This one is told from a Christian perspective and is written by a pastor’s wife (I think) who lost her first child in pregnancy. She talks about her experience with that and addresses all the emotional aspects of a loss, from anger, to guilt, to a husband’s grief, and more. She also attempts to answer questions like “Why did God kill my baby?” and I especially appreciated the Bible verses she provides that validate my child’s life, even if he only lived inside of me for a mere five weeks. I don’t necessarily agree with, or even like, everything the author says, but it has helped me to see things in a new and very different way.
Grieving the Child I Never Knew, by Kathe Wunnenberg
This is a Christian-based devotional with 31 (a month’s worth of) devotions that encourage the reader to turn to God and deal with their grief in this time of loss. Each devotion has a Bible quote and prayer to go with it and there are questions to answer and room for journaling. There’s also a special guide for which devotion to read and prayers to say in significant times, like Mother’s Day, the anniversary of your baby’s death, and your due date. I found it a little patronizing and written in a very amateurish way, but it still gave me a lot to think about and I could relate to so much of what was said. The woman who wrote it lost four babies, in separate pregnancies, so she does certainly understand the pain associated with it.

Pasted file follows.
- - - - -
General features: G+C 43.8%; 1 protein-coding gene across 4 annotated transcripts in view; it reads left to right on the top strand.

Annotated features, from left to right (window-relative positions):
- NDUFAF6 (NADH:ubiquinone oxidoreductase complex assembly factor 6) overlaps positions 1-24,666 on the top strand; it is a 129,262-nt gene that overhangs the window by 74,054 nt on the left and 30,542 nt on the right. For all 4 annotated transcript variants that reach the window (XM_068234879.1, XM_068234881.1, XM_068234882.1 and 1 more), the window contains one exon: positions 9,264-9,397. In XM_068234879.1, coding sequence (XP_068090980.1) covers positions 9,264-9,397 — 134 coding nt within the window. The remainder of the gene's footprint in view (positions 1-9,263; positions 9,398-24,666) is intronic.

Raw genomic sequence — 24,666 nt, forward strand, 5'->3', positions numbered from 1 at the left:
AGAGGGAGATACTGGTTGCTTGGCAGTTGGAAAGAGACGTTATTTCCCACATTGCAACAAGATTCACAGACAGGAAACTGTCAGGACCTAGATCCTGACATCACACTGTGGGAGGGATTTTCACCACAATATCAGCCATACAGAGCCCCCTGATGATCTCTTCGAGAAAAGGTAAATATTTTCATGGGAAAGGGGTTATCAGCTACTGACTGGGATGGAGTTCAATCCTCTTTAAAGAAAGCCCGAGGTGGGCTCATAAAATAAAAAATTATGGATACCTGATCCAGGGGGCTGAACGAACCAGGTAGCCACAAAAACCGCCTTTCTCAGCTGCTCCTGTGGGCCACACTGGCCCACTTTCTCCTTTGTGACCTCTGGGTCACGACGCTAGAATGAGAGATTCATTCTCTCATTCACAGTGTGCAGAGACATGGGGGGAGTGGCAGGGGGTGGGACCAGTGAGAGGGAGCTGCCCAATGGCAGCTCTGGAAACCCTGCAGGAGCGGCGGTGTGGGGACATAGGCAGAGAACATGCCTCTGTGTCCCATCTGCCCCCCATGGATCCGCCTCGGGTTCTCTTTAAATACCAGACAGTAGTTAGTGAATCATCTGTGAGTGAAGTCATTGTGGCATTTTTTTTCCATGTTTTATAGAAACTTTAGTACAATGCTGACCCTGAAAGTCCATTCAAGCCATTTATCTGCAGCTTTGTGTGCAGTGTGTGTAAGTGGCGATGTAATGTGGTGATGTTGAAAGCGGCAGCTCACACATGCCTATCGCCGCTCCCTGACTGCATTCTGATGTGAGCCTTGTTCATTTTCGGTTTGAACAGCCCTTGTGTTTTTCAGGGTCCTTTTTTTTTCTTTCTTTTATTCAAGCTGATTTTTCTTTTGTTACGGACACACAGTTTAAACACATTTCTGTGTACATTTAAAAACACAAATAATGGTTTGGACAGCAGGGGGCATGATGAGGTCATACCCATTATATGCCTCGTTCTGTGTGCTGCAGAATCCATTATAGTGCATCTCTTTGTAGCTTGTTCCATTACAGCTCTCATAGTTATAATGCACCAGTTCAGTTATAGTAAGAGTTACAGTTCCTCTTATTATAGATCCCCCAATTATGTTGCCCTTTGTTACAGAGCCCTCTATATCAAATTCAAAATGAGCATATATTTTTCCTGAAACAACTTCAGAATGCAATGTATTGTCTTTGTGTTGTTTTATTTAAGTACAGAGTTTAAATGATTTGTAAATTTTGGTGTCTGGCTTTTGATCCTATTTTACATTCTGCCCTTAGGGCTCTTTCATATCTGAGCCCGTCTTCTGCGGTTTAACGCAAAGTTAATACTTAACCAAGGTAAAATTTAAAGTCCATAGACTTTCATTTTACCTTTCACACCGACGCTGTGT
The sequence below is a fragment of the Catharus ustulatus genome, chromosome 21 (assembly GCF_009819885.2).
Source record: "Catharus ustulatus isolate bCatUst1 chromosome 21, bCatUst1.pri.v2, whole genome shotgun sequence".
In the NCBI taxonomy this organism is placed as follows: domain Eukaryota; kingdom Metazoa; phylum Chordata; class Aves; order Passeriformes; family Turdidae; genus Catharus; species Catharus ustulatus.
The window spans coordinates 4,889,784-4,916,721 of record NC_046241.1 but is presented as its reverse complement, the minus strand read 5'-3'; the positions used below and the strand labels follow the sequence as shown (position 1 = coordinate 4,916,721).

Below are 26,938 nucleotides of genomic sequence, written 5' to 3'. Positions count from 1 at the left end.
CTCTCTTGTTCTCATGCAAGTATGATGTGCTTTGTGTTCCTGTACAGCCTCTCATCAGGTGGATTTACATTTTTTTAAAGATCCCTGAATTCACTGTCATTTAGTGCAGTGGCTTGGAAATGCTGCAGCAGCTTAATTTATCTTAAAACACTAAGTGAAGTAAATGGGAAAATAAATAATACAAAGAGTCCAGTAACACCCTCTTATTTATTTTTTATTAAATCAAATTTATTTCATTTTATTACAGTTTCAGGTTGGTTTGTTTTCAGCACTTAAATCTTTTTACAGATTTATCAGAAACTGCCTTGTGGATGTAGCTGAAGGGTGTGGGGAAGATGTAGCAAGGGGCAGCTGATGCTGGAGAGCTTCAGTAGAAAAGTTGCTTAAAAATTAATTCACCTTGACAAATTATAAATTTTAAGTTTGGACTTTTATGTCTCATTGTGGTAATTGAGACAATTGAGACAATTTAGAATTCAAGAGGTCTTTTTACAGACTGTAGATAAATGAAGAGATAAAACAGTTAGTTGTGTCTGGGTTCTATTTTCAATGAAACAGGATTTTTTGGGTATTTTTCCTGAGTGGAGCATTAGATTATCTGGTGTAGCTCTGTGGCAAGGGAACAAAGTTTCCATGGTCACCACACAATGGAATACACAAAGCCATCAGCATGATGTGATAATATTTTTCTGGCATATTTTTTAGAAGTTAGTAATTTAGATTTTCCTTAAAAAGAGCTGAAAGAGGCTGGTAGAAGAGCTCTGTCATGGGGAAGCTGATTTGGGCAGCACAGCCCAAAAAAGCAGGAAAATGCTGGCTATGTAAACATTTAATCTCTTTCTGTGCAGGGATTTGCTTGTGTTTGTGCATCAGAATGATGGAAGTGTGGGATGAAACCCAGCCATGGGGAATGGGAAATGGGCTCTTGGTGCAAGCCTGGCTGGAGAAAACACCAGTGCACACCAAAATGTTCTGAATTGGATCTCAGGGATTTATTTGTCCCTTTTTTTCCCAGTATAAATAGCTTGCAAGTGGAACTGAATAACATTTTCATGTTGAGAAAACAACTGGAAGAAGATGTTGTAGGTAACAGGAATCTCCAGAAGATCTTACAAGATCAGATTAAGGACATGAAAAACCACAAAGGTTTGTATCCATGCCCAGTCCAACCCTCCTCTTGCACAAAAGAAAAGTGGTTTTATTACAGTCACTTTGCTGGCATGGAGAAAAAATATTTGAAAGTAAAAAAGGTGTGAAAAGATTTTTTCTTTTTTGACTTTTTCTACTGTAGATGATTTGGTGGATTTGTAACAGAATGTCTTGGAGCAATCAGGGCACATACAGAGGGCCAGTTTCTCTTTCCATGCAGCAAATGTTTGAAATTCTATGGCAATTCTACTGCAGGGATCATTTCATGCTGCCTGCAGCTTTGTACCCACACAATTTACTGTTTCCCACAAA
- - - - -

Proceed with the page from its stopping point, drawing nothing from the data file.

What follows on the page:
Trying Again: A Guide to Pregnancy After Miscarriage, Stillbirth, and Infant Loss, by Ann Douglas and John R. Sussman, M.D.
This book is to help parents who have lost a pregnancy/baby determine if they’re ready to try again and how to prepare for a subsequent pregnancy. It addresses both the emotional and physical aspects of this and while a lot of the information was nothing new to me, it was helpful to have a guide that speaks to parents who are not blissfully ignorant about all that can go wrong in a pregnancy. It is straight-forward, honest, and provides the stories (some of them horribly sad) of others who have lost a baby through miscarriage, stillbirth, or neonatal death.